As a psychologist for the past 23 years I've worked with well over two thousand children, teens, and their parents. Parents usually contact me to help their child with defiant behavior, anxiety, depression, self-esteem issues, school struggles, substance abuse concerns, amongst other struggles.
In all my years practicing, I've had very few children tell me that their parents do not love them. This is a very good thing, Most parents pride themselves, with good reason, that their children know that they feel deeply loved by them.
I value the concept of love and the treasure all that comes from giving and receiving love. I certainly love my own children very much. But when it comes to the complexities of parenting, love is not enough!
I believe that understanding our children is just as important, if not more important, than loving them! Sadly, while most children come to my office, and readily share that their parents love them, most also express that their parents don't understand them, at least at the level that they are seeking to be understood. Reflecting on this, I certainly can think of times when I could've done a better job understanding each of my own three children.
Looking at the crucial value of understanding our children from another angle, no adults have ever come into my office and stated their own parents were too understanding. For sure, I don't hear any adults upset about their own parents having put too much time and energy in being empathetic about their concerns when they were younger.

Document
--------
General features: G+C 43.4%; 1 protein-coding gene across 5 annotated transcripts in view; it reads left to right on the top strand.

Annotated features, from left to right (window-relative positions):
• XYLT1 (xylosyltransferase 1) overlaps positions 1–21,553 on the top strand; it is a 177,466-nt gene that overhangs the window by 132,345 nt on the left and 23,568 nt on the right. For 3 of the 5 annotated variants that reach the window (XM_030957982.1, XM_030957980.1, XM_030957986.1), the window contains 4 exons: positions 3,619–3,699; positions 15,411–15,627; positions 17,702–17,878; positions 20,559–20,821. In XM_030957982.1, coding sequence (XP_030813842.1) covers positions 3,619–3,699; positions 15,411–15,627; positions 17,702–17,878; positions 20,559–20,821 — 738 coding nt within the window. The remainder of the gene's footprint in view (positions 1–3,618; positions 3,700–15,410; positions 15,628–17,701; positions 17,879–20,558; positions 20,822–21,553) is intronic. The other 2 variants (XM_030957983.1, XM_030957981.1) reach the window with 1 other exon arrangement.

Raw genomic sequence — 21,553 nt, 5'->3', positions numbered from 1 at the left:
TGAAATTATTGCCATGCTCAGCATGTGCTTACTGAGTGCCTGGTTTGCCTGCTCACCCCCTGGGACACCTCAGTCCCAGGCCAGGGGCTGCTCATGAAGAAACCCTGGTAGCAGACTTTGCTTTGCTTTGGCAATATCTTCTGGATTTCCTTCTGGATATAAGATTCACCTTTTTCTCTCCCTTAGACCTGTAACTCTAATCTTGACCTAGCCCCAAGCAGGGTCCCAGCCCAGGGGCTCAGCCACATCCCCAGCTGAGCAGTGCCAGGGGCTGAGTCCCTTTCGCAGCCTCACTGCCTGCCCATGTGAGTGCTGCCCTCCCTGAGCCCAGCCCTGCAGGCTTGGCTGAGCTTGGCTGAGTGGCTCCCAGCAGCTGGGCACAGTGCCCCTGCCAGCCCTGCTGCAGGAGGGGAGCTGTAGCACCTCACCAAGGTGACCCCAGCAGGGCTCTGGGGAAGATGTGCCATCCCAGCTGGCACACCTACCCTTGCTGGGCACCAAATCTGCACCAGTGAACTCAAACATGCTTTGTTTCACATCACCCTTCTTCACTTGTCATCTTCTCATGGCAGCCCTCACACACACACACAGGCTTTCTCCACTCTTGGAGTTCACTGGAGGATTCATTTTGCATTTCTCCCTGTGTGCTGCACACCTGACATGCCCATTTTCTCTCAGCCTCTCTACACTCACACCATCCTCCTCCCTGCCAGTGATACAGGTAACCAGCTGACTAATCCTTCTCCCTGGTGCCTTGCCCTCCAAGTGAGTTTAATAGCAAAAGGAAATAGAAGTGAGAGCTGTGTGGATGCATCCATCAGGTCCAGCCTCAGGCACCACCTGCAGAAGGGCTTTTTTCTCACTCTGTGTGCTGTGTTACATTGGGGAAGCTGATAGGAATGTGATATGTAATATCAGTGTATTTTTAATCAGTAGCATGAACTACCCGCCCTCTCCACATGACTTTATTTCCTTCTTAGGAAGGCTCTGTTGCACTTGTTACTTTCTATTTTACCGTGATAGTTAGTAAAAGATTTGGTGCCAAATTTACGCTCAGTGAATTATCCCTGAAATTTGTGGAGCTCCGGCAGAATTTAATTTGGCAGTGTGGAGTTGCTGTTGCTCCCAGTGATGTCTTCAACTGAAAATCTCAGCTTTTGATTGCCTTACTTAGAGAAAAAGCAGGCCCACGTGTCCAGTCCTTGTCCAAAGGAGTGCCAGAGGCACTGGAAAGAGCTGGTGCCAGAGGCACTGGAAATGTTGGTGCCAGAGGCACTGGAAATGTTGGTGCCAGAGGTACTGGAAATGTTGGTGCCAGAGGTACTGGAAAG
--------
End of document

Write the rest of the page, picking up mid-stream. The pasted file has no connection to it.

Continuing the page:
I've been very fortunate in my life to have parents who have understood me quite well. The population of parents that seek counselling with me certainly seem motivated to learn more effective ways to understand their own children. But even if you've not had parents who were, or are, not very understanding, you certainly can give this crucial gift to your own children.
Many parents express to me that their own raw emotions (usually fears) and reactivity get in the way of understanding, really understanding, their kids. If you struggle with being able to understand your child, I suggest that you watch yourself and your child/teen interact from above. To do this you can imagine suspending yourself on the ceiling and watching the communication between you and your child. I have found, for many of the parents I work with, by having them figuratively looking down on the interaction with their children, they can rise above some of those thorny emotional struggles that sabotage understanding. This paves the way for parents to give their children the validation and empathy that they so strongly need.
Dr. Jeffrey Bernstein is a psychologist with over 23 years of experience specializing in child, adolescent, couples, and family therapy. He holds a Ph.D. in Counseling Psychology from the State University of New York at Albany and completed his post-doctoral internship at the University of Pennsylvania Counseling Center. He has appeared on the Today Show, Court TV as an expert advisor, CBS Eyewitness News Philadelphia, 10! Philadelphia—NBC, and public radio. Dr. Bernstein has authored four books, including the highly popular 10 Days to a Less Defiant Child (Perseus Books, 2006), 10 Days to a Less Distracted Child (Perseus Books 2007), and Why Can't You Read My Mind?